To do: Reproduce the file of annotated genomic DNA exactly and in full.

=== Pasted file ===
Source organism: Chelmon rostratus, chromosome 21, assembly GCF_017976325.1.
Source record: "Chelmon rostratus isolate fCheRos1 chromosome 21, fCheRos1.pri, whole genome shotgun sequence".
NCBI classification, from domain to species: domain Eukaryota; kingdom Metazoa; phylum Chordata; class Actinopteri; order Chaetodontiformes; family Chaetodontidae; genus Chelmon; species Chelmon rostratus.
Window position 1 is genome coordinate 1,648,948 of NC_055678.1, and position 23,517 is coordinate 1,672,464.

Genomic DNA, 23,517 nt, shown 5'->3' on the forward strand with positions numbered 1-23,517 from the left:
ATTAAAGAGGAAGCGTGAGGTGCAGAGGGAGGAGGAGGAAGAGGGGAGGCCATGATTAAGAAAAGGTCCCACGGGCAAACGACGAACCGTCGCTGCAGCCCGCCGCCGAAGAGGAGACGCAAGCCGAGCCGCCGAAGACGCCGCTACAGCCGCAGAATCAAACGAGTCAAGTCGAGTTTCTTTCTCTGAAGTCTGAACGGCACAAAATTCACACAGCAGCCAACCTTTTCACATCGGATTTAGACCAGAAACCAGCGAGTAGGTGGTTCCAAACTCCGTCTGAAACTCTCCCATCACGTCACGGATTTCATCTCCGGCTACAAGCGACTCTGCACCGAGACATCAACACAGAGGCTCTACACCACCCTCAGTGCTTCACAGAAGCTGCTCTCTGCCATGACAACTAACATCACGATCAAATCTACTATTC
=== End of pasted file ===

Source organism: Chelmon rostratus, chromosome 21, assembly GCF_017976325.1.
Source record: "Chelmon rostratus isolate fCheRos1 chromosome 21, fCheRos1.pri, whole genome shotgun sequence".
NCBI classification, from domain to species: domain Eukaryota; kingdom Metazoa; phylum Chordata; class Actinopteri; order Chaetodontiformes; family Chaetodontidae; genus Chelmon; species Chelmon rostratus.
Window position 1 is genome coordinate 1,648,948 of NC_055678.1, and position 23,517 is coordinate 1,672,464.

Genomic DNA, 23,517 nt, shown 5'->3' on the forward strand with positions numbered 1-23,517 from the left:
ATTAAAGAGGAAGCGTGAGGTGCAGAGGGAGGAGGAGGAAGAGGGGAGGCCATGATTAAGAAAAGGTCCCACGGGCAAACGACGAACCGTCGCTGCAGCCCGCCGCCGAAGAGGAGACGCAAGCCGAGCCGCCGAAGACGCCGCTACAGCCGCAGAATCAAACGAGTCAAGTCGAGTTTCTTTCTCTGAAGTCTGAACGGCACAAAATTCACACAGCAGCCAACCTTTTCACATCGGATTTAGACCAGAAACCAGCGAGTAGGTGGTTCCAAACTCCGTCTGAAACTCTCCCATCACGTCACGGATTTCATCTCCGGCTACAAGCGACTCTGCACCGAGACATCAACACAGAGGCTCTACACCACCCTCAGTGCTTCACAGAAGCTGCTCTCTGCCATGACAACTAACATCACGATCAAATCTACTATTC